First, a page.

Steve Parker and the GFS – China Technologies Venture
GFS–China is a joint venture between Standard Industries (Standard) of the United States and Good Fortune Enterprises (Good Fortune) of China. The joint venture was created to manufacture various automotive heating, ventilation, and air conditioning parts. Two weeks after GFS–China began operating; Good Fortune’s president stopped the joint venture and would not allow the joint venture general manager into the plant. Good Fortune’s president wrote a letter to Standard and demanded that the joint venture general manager be replaced. After various meetings and communications between the partners, it was decided that a new general manager would be appointed and that the general manager would come from Standard. Steve Parker, a Standard manager who was in China working as Asia Pacific purchasing manager for Standard HVAC, was asked if he would be interim general manager in GFS–China. It was now up to Parker to decide if he should accept the position and, if so, what he should do to get the joint venture back on track.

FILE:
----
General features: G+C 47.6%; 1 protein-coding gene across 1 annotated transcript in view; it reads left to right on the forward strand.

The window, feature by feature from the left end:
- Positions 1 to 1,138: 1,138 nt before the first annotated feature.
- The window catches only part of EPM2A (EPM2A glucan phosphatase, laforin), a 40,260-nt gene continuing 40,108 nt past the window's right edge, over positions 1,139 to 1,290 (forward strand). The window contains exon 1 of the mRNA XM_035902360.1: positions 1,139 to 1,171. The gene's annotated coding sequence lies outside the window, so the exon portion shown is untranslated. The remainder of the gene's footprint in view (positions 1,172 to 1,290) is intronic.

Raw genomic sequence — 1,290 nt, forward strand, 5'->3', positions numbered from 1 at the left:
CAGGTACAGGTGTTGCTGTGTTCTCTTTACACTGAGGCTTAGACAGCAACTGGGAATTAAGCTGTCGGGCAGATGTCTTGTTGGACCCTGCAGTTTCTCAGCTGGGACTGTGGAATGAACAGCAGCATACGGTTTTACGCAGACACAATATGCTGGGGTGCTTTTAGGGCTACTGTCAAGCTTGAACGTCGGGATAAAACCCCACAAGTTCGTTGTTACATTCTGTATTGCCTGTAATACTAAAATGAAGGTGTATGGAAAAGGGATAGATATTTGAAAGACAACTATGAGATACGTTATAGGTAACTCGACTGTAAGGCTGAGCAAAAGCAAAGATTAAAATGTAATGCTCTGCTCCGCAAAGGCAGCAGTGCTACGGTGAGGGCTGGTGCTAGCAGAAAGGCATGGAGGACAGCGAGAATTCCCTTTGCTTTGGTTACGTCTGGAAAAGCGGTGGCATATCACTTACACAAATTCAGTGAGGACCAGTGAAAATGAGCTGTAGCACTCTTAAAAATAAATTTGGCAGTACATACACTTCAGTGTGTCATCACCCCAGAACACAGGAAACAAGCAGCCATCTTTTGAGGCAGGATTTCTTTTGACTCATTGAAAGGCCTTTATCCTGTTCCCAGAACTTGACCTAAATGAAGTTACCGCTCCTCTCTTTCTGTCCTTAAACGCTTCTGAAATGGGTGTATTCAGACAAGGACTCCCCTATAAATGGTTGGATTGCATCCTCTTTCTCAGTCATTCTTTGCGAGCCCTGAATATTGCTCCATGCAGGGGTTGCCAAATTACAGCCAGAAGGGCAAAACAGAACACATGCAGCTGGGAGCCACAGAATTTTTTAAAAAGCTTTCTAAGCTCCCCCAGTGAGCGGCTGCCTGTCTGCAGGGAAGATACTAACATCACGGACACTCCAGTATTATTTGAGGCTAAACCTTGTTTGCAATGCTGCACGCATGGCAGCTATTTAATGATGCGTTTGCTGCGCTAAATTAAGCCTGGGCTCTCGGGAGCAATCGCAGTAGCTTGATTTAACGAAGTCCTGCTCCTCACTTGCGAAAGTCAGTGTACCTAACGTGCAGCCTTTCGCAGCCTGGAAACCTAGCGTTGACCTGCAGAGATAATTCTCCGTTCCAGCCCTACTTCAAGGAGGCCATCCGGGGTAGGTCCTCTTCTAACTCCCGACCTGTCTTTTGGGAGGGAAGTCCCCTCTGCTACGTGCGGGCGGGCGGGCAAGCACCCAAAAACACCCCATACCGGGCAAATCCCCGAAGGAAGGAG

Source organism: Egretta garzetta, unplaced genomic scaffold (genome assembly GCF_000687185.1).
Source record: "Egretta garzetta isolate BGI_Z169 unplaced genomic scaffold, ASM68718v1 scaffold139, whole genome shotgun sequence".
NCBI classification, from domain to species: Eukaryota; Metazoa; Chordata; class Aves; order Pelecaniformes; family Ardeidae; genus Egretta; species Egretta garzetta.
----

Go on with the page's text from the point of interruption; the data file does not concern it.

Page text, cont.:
This four-case series is intended to put students in the position of a joint venture general manager trying to build a viable business. The collaborative issues facing the manager involve strategy, finance, and human resources—in short, joint venture general management issues. Ethical dimensions in the (B) case complicate the decision-making. The (A) case ends with Steve Parker being asked to become GFS–China general manager. If he accepts the job, he will be largely on his own, because the only Standard manager with much knowledge about GFS–China has gone back to the United States and no Standard managers were assigned to the venture. Assuming Parker does take the job, the objective with the (A) case is to explore the challenge of a new managerial assignment. What should Parker do first? How should he allocate his time? What skills should he have in order to do an effective job? How will he be evaluated? The (B) case has Parker wrestling with how to deal with a situation involving questionable purchasing practices. Parker must decide how to deal with issues. Should he confront the purchasing manager? Should he be trained in competitive sourcing practices? Is this a case of American norms of ethical practice being imposed on a Chinese situation? In the (C) case, Parker is physically confronted by his purchasing manager. The purchasing manager was reluctant to change his behavior and reacted by confronting Parker. Parker has to decide how to deal with this escalated situation. The (D) case shows that the purchasing manager was not fired, Parker left the joint venture a few months later, and Standard sold its share of the equity to the Chinese partner.